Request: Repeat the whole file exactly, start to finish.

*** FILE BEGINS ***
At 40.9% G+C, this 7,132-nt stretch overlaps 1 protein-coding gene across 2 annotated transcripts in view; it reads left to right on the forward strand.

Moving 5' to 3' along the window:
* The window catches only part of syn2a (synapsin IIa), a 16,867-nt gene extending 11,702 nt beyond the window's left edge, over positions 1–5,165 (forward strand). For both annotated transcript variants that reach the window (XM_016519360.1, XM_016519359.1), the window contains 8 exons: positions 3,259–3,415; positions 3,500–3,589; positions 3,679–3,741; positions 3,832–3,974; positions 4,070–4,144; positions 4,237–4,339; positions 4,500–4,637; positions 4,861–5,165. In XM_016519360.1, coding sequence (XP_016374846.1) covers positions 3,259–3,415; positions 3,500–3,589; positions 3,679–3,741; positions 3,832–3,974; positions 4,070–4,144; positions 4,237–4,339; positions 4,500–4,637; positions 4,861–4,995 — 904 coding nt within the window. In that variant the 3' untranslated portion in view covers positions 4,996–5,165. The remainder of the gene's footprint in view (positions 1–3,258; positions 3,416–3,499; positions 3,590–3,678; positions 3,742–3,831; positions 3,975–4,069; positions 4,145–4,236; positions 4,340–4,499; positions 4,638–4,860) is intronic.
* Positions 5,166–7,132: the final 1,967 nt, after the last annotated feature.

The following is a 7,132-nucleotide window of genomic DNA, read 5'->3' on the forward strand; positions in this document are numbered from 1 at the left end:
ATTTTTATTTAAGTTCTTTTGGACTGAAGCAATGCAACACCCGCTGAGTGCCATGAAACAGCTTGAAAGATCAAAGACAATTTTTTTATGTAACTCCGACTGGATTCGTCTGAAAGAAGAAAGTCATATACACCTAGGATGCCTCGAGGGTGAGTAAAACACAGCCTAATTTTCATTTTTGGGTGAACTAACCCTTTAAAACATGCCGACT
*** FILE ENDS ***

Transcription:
At 40.9% G+C, this 7,132-nt stretch overlaps 1 protein-coding gene across 2 annotated transcripts in view; it reads left to right on the forward strand.

Moving 5' to 3' along the window:
* The window catches only part of syn2a (synapsin IIa), a 16,867-nt gene extending 11,702 nt beyond the window's left edge, over positions 1–5,165 (forward strand). For both annotated transcript variants that reach the window (XM_016519360.1, XM_016519359.1), the window contains 8 exons: positions 3,259–3,415; positions 3,500–3,589; positions 3,679–3,741; positions 3,832–3,974; positions 4,070–4,144; positions 4,237–4,339; positions 4,500–4,637; positions 4,861–5,165. In XM_016519360.1, coding sequence (XP_016374846.1) covers positions 3,259–3,415; positions 3,500–3,589; positions 3,679–3,741; positions 3,832–3,974; positions 4,070–4,144; positions 4,237–4,339; positions 4,500–4,637; positions 4,861–4,995 — 904 coding nt within the window. In that variant the 3' untranslated portion in view covers positions 4,996–5,165. The remainder of the gene's footprint in view (positions 1–3,258; positions 3,416–3,499; positions 3,590–3,678; positions 3,742–3,831; positions 3,975–4,069; positions 4,145–4,236; positions 4,340–4,499; positions 4,638–4,860) is intronic.
* Positions 5,166–7,132: the final 1,967 nt, after the last annotated feature.

The following is a 7,132-nucleotide window of genomic DNA, read 5'->3' on the forward strand; positions in this document are numbered from 1 at the left end:
ATTTTTATTTAAGTTCTTTTGGACTGAAGCAATGCAACACCCGCTGAGTGCCATGAAACAGCTTGAAAGATCAAAGACAATTTTTTTATGTAACTCCGACTGGATTCGTCTGAAAGAAGAAAGTCATATACACCTAGGATGCCTCGAGGGTGAGTAAAACACAGCCTAATTTTCATTTTTGGGTGAACTAACCCTTTAAAACATGCCGACT